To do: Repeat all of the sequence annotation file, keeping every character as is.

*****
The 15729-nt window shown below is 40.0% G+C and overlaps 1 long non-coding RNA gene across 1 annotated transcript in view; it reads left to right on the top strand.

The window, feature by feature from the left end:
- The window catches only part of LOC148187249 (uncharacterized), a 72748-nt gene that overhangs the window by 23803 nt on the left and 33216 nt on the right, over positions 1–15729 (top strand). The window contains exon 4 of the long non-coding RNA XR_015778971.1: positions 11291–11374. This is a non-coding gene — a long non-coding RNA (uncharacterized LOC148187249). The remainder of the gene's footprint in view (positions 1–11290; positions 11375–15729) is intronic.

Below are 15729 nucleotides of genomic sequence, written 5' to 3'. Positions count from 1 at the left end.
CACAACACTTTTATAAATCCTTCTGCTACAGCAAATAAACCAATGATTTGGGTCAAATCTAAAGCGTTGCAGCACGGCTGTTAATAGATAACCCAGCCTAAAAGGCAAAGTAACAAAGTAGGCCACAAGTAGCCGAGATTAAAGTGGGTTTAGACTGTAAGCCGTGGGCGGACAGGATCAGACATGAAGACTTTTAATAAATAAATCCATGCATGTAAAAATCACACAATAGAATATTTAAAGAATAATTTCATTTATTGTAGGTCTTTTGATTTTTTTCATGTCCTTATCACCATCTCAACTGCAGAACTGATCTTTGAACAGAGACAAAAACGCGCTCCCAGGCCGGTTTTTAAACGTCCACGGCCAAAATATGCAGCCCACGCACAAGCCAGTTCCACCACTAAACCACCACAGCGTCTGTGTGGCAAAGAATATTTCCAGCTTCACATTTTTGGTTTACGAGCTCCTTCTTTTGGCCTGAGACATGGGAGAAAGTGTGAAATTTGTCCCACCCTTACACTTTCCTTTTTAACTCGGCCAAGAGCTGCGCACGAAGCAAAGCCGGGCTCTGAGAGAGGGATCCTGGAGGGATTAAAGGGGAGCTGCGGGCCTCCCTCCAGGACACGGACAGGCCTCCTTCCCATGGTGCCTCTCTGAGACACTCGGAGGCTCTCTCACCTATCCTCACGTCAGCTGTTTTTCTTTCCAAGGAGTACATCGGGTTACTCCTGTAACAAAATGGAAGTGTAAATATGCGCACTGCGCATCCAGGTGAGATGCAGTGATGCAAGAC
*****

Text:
The 15729-nt window shown below is 40.0% G+C and overlaps 1 long non-coding RNA gene across 1 annotated transcript in view; it reads left to right on the top strand.

The window, feature by feature from the left end:
- The window catches only part of LOC148187249 (uncharacterized), a 72748-nt gene that overhangs the window by 23803 nt on the left and 33216 nt on the right, over positions 1–15729 (top strand). The window contains exon 4 of the long non-coding RNA XR_015778971.1: positions 11291–11374. This is a non-coding gene — a long non-coding RNA (uncharacterized LOC148187249). The remainder of the gene's footprint in view (positions 1–11290; positions 11375–15729) is intronic.

Below are 15729 nucleotides of genomic sequence, written 5' to 3'. Positions count from 1 at the left end.
CACAACACTTTTATAAATCCTTCTGCTACAGCAAATAAACCAATGATTTGGGTCAAATCTAAAGCGTTGCAGCACGGCTGTTAATAGATAACCCAGCCTAAAAGGCAAAGTAACAAAGTAGGCCACAAGTAGCCGAGATTAAAGTGGGTTTAGACTGTAAGCCGTGGGCGGACAGGATCAGACATGAAGACTTTTAATAAATAAATCCATGCATGTAAAAATCACACAATAGAATATTTAAAGAATAATTTCATTTATTGTAGGTCTTTTGATTTTTTTCATGTCCTTATCACCATCTCAACTGCAGAACTGATCTTTGAACAGAGACAAAAACGCGCTCCCAGGCCGGTTTTTAAACGTCCACGGCCAAAATATGCAGCCCACGCACAAGCCAGTTCCACCACTAAACCACCACAGCGTCTGTGTGGCAAAGAATATTTCCAGCTTCACATTTTTGGTTTACGAGCTCCTTCTTTTGGCCTGAGACATGGGAGAAAGTGTGAAATTTGTCCCACCCTTACACTTTCCTTTTTAACTCGGCCAAGAGCTGCGCACGAAGCAAAGCCGGGCTCTGAGAGAGGGATCCTGGAGGGATTAAAGGGGAGCTGCGGGCCTCCCTCCAGGACACGGACAGGCCTCCTTCCCATGGTGCCTCTCTGAGACACTCGGAGGCTCTCTCACCTATCCTCACGTCAGCTGTTTTTCTTTCCAAGGAGTACATCGGGTTACTCCTGTAACAAAATGGAAGTGTAAATATGCGCACTGCGCATCCAGGTGAGATGCAGTGATGCAAGAC